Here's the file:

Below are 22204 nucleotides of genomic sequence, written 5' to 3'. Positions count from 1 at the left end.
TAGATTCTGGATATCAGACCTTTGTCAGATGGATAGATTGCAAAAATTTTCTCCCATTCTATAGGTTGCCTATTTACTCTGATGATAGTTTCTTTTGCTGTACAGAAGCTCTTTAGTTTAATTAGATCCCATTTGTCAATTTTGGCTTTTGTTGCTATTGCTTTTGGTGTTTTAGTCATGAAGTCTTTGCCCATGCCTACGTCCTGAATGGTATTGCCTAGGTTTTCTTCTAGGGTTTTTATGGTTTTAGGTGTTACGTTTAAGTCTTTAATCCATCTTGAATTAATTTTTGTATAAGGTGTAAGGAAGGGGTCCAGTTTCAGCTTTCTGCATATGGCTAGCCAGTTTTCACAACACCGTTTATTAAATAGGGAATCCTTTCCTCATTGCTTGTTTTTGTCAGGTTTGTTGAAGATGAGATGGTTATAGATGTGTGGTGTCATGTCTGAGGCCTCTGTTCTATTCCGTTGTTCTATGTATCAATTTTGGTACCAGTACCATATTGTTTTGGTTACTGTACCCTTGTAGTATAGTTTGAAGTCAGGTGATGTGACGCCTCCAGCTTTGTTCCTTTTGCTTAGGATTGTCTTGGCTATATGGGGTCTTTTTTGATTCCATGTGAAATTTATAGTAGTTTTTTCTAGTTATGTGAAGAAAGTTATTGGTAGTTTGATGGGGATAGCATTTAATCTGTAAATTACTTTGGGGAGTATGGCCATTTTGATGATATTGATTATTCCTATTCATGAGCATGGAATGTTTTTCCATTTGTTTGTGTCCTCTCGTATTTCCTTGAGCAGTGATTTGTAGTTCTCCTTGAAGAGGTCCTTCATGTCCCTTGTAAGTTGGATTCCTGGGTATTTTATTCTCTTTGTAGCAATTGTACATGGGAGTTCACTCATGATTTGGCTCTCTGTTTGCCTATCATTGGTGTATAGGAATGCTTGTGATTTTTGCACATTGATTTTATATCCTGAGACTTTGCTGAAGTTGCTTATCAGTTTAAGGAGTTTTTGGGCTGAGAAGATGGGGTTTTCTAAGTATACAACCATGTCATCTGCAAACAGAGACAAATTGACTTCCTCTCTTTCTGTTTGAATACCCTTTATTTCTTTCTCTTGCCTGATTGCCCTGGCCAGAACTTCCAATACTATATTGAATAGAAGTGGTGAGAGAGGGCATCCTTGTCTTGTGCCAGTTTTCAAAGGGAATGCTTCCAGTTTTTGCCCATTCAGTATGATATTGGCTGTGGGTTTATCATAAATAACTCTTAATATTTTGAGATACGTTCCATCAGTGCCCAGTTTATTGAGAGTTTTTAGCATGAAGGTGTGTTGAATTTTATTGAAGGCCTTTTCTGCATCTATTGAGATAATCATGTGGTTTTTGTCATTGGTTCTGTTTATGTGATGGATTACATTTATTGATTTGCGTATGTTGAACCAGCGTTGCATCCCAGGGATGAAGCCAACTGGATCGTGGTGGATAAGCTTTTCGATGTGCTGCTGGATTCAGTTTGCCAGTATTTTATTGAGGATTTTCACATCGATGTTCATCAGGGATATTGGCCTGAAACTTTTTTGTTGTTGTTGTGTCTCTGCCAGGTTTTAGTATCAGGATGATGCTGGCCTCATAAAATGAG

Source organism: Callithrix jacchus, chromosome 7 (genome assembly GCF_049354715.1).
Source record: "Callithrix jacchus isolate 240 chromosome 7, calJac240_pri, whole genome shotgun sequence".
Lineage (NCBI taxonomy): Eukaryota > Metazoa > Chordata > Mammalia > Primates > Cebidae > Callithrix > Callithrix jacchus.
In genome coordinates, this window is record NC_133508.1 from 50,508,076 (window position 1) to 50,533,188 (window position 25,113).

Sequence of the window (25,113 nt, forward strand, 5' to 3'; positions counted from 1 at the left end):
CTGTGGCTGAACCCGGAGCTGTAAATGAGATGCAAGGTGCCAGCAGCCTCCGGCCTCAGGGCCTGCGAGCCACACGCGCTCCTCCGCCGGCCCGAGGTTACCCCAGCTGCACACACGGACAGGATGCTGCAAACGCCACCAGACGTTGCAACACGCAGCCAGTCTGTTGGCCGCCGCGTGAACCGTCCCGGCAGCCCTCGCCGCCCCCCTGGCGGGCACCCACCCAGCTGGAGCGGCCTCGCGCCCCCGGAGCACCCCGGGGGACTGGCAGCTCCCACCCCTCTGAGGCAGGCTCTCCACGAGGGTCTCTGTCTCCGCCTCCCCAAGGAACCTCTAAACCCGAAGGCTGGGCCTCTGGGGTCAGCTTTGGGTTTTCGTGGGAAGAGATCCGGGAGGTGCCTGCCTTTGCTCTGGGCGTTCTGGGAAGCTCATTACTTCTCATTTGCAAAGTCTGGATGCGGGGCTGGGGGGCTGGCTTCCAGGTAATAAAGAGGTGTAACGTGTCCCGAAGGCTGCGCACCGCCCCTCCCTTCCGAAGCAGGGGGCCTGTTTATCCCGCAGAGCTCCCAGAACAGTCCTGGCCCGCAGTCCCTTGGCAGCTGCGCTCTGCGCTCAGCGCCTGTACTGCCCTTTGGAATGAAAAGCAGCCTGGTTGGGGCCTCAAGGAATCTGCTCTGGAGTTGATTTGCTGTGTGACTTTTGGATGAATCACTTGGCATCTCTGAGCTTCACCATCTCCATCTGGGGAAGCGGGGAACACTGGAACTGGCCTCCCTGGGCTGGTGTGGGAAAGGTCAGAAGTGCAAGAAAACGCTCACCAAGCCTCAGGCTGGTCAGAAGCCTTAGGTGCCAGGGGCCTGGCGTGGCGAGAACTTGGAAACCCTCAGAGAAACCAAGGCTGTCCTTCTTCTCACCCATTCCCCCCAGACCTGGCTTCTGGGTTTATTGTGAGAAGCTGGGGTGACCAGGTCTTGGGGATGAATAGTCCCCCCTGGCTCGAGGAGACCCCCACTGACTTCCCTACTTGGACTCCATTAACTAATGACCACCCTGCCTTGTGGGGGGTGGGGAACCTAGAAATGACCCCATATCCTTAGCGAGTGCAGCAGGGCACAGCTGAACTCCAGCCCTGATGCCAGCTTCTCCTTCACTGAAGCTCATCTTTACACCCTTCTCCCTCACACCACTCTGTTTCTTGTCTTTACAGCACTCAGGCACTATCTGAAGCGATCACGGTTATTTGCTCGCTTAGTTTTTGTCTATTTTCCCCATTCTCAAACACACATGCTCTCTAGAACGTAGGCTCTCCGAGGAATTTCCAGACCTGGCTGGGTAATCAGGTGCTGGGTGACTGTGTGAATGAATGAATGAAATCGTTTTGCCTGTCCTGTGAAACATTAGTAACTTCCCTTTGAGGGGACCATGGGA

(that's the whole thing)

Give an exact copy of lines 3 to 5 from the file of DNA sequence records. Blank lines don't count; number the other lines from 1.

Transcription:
Source organism: Callithrix jacchus, chromosome 7 (genome assembly GCF_049354715.1).
Source record: "Callithrix jacchus isolate 240 chromosome 7, calJac240_pri, whole genome shotgun sequence".
Lineage (NCBI taxonomy): Eukaryota > Metazoa > Chordata > Mammalia > Primates > Cebidae > Callithrix > Callithrix jacchus.